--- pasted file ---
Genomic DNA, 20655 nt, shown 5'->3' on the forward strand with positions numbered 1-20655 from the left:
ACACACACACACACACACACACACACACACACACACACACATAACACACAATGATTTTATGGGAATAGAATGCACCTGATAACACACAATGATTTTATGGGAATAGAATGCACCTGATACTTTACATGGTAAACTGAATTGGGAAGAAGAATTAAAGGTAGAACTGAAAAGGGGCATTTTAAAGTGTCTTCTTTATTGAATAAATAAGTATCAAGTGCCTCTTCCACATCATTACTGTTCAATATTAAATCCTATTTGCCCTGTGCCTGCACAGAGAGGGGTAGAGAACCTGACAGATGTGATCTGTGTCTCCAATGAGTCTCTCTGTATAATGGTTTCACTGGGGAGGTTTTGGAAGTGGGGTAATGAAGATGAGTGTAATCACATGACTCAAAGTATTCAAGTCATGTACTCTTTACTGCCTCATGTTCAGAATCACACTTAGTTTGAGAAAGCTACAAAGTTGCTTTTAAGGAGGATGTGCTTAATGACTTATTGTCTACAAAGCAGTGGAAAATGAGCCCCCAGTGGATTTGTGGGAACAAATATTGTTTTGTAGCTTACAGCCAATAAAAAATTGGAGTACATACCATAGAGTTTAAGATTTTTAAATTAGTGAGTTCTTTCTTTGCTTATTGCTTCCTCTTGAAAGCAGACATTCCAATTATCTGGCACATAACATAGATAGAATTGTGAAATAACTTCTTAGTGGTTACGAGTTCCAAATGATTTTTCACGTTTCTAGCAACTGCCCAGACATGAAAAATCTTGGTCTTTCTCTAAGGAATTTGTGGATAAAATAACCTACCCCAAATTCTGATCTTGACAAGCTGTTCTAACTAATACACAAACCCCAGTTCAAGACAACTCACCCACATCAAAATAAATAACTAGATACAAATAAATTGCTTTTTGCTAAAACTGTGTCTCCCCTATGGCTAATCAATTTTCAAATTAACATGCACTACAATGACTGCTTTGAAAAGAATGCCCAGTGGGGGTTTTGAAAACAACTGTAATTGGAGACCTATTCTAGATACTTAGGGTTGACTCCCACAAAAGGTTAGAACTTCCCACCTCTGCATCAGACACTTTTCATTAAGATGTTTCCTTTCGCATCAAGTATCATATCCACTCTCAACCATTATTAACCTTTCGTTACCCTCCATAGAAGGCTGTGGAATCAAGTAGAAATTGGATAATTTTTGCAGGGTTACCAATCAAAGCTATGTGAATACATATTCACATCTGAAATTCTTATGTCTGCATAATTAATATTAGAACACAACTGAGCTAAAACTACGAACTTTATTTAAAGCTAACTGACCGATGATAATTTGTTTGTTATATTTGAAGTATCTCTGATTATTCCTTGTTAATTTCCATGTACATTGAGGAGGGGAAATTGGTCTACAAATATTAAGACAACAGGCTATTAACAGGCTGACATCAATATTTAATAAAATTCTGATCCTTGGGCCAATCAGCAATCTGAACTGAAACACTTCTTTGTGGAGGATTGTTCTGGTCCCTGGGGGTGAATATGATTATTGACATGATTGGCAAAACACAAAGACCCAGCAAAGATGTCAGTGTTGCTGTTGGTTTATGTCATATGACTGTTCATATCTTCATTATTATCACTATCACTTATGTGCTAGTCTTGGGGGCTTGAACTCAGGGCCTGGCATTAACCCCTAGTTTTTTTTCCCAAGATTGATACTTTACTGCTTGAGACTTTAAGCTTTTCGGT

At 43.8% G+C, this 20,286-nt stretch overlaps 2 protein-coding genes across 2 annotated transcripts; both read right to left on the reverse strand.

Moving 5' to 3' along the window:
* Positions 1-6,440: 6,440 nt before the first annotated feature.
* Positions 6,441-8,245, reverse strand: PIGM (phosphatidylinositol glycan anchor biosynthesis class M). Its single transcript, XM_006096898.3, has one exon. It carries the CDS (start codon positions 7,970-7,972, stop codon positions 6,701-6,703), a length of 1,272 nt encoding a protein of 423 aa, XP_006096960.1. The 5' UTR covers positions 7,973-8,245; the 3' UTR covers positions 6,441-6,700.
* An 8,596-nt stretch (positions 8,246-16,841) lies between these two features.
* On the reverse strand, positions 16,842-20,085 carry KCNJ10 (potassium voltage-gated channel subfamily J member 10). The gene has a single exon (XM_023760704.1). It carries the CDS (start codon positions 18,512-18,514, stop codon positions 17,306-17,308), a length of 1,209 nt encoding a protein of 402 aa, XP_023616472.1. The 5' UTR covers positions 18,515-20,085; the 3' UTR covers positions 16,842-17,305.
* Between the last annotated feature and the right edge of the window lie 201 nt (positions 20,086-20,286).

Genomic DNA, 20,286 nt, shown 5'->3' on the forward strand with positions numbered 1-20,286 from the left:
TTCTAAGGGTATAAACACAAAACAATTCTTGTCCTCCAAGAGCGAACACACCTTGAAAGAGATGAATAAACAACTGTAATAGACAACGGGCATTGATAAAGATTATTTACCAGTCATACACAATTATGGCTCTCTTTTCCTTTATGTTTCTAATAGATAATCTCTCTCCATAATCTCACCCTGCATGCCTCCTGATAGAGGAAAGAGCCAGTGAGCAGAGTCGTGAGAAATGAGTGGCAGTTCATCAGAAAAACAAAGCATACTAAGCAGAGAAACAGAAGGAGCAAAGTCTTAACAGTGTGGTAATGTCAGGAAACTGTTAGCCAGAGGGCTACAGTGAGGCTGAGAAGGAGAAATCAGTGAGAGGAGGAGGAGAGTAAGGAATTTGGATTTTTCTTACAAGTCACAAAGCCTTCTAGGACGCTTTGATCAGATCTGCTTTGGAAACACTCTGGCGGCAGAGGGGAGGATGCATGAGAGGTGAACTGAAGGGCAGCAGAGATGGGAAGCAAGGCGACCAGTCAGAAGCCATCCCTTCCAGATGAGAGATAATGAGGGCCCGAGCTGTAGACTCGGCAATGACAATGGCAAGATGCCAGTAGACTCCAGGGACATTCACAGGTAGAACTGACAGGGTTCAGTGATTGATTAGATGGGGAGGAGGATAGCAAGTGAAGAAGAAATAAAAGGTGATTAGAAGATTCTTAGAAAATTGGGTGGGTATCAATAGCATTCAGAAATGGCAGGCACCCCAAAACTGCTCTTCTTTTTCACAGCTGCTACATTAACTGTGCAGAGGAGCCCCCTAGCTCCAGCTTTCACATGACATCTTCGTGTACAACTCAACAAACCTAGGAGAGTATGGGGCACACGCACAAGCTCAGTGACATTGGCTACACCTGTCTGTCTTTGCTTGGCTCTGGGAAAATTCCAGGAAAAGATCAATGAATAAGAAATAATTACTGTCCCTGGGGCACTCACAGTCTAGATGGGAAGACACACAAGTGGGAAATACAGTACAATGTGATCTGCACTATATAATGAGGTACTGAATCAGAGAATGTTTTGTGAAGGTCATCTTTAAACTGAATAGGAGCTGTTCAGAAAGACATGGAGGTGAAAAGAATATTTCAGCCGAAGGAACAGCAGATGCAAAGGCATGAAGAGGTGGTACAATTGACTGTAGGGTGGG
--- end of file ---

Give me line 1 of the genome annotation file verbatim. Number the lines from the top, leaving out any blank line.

Genomic DNA, 20655 nt, shown 5'->3' on the forward strand with positions numbered 1-20655 from the left: